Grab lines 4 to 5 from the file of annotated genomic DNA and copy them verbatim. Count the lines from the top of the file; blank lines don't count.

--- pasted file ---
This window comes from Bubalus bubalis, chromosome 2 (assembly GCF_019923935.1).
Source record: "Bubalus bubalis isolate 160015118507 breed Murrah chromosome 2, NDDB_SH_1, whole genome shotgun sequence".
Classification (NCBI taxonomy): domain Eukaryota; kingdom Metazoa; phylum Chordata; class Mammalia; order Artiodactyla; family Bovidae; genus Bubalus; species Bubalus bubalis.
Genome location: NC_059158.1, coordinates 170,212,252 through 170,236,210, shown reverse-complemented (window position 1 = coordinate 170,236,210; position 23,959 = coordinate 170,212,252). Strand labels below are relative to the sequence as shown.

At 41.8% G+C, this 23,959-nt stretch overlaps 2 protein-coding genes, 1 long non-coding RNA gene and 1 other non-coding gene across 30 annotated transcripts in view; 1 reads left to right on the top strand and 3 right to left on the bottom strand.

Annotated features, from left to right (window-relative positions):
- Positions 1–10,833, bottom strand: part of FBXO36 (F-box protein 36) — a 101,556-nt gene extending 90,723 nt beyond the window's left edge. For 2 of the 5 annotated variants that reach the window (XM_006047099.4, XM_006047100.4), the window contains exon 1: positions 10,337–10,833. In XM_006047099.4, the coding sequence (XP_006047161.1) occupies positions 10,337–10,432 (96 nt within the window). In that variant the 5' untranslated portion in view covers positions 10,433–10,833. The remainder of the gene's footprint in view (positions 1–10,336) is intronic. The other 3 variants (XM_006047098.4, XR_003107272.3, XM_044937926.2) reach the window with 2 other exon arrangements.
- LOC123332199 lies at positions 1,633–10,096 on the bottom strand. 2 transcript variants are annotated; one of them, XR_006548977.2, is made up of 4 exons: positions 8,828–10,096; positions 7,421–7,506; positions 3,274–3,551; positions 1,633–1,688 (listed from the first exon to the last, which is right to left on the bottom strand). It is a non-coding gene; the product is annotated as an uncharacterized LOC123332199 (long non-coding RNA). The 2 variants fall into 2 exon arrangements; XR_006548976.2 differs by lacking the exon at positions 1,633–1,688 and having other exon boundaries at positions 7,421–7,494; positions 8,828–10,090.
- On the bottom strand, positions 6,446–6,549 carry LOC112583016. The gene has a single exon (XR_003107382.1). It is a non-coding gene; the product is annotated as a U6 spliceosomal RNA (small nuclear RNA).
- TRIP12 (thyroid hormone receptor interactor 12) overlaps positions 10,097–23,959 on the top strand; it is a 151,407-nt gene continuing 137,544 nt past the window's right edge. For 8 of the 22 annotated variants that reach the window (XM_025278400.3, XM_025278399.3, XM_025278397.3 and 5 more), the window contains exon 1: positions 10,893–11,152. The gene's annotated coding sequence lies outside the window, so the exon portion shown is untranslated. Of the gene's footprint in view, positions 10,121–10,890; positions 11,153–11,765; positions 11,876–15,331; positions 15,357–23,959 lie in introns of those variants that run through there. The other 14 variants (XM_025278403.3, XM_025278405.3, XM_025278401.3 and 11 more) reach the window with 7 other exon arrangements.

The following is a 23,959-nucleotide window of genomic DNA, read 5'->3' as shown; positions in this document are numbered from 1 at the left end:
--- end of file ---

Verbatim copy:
Genome location: NC_059158.1, coordinates 170,212,252 through 170,236,210, shown reverse-complemented (window position 1 = coordinate 170,236,210; position 23,959 = coordinate 170,212,252). Strand labels below are relative to the sequence as shown.

At 41.8% G+C, this 23,959-nt stretch overlaps 2 protein-coding genes, 1 long non-coding RNA gene and 1 other non-coding gene across 30 annotated transcripts in view; 1 reads left to right on the top strand and 3 right to left on the bottom strand.